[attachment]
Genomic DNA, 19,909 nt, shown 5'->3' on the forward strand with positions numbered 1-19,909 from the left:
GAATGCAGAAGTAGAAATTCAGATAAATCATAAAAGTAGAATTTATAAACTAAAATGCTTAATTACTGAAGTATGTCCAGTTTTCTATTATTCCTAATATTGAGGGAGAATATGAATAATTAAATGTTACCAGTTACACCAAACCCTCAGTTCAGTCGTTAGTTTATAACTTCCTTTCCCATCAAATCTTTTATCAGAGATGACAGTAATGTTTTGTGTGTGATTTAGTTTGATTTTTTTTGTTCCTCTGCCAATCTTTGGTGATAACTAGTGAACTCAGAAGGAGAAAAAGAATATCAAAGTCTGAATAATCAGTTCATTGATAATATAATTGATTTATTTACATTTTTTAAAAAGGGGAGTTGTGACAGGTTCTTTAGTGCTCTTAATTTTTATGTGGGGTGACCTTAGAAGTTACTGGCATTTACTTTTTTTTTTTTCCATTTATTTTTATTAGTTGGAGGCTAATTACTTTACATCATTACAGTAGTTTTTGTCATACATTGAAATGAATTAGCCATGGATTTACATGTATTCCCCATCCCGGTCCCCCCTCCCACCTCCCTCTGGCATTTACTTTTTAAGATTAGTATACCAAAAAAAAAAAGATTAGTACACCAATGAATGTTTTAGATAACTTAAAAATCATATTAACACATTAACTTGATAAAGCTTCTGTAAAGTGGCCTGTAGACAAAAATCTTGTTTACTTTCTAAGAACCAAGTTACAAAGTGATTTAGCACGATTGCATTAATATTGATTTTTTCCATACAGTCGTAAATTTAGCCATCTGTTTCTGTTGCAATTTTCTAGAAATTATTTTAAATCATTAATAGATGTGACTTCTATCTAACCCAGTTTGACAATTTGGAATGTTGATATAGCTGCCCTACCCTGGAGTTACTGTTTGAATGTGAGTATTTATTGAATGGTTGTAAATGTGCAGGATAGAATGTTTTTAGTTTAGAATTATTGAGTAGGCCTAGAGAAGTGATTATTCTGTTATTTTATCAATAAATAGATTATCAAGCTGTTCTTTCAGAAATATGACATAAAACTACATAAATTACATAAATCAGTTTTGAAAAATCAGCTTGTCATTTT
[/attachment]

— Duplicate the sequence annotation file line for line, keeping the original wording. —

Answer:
Genomic DNA, 19,909 nt, shown 5'->3' on the forward strand with positions numbered 1-19,909 from the left:
GAATGCAGAAGTAGAAATTCAGATAAATCATAAAAGTAGAATTTATAAACTAAAATGCTTAATTACTGAAGTATGTCCAGTTTTCTATTATTCCTAATATTGAGGGAGAATATGAATAATTAAATGTTACCAGTTACACCAAACCCTCAGTTCAGTCGTTAGTTTATAACTTCCTTTCCCATCAAATCTTTTATCAGAGATGACAGTAATGTTTTGTGTGTGATTTAGTTTGATTTTTTTTGTTCCTCTGCCAATCTTTGGTGATAACTAGTGAACTCAGAAGGAGAAAAAGAATATCAAAGTCTGAATAATCAGTTCATTGATAATATAATTGATTTATTTACATTTTTTAAAAAGGGGAGTTGTGACAGGTTCTTTAGTGCTCTTAATTTTTATGTGGGGTGACCTTAGAAGTTACTGGCATTTACTTTTTTTTTTTTCCATTTATTTTTATTAGTTGGAGGCTAATTACTTTACATCATTACAGTAGTTTTTGTCATACATTGAAATGAATTAGCCATGGATTTACATGTATTCCCCATCCCGGTCCCCCCTCCCACCTCCCTCTGGCATTTACTTTTTAAGATTAGTATACCAAAAAAAAAAAGATTAGTACACCAATGAATGTTTTAGATAACTTAAAAATCATATTAACACATTAACTTGATAAAGCTTCTGTAAAGTGGCCTGTAGACAAAAATCTTGTTTACTTTCTAAGAACCAAGTTACAAAGTGATTTAGCACGATTGCATTAATATTGATTTTTTCCATACAGTCGTAAATTTAGCCATCTGTTTCTGTTGCAATTTTCTAGAAATTATTTTAAATCATTAATAGATGTGACTTCTATCTAACCCAGTTTGACAATTTGGAATGTTGATATAGCTGCCCTACCCTGGAGTTACTGTTTGAATGTGAGTATTTATTGAATGGTTGTAAATGTGCAGGATAGAATGTTTTTAGTTTAGAATTATTGAGTAGGCCTAGAGAAGTGATTATTCTGTTATTTTATCAATAAATAGATTATCAAGCTGTTCTTTCAGAAATATGACATAAAACTACATAAATTACATAAATCAGTTTTGAAAAATCAGCTTGTCATTTT